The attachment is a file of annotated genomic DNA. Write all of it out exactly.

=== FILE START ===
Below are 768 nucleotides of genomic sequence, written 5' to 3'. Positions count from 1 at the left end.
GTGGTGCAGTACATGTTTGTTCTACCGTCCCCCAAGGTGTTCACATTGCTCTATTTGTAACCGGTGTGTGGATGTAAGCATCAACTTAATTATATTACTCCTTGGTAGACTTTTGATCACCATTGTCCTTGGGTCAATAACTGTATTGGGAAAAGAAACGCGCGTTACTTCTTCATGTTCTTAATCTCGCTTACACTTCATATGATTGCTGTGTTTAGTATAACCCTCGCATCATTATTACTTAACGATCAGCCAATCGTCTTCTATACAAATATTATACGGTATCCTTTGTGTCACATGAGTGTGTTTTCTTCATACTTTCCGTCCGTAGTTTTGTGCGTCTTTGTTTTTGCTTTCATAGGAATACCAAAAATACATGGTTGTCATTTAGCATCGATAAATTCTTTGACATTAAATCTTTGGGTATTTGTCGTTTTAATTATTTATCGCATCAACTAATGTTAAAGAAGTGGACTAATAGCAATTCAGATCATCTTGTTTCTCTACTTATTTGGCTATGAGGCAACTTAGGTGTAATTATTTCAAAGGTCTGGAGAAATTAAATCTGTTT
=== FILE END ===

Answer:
Below are 768 nucleotides of genomic sequence, written 5' to 3'. Positions count from 1 at the left end.
GTGGTGCAGTACATGTTTGTTCTACCGTCCCCCAAGGTGTTCACATTGCTCTATTTGTAACCGGTGTGTGGATGTAAGCATCAACTTAATTATATTACTCCTTGGTAGACTTTTGATCACCATTGTCCTTGGGTCAATAACTGTATTGGGAAAAGAAACGCGCGTTACTTCTTCATGTTCTTAATCTCGCTTACACTTCATATGATTGCTGTGTTTAGTATAACCCTCGCATCATTATTACTTAACGATCAGCCAATCGTCTTCTATACAAATATTATACGGTATCCTTTGTGTCACATGAGTGTGTTTTCTTCATACTTTCCGTCCGTAGTTTTGTGCGTCTTTGTTTTTGCTTTCATAGGAATACCAAAAATACATGGTTGTCATTTAGCATCGATAAATTCTTTGACATTAAATCTTTGGGTATTTGTCGTTTTAATTATTTATCGCATCAACTAATGTTAAAGAAGTGGACTAATAGCAATTCAGATCATCTTGTTTCTCTACTTATTTGGCTATGAGGCAACTTAGGTGTAATTATTTCAAAGGTCTGGAGAAATTAAATCTGTTT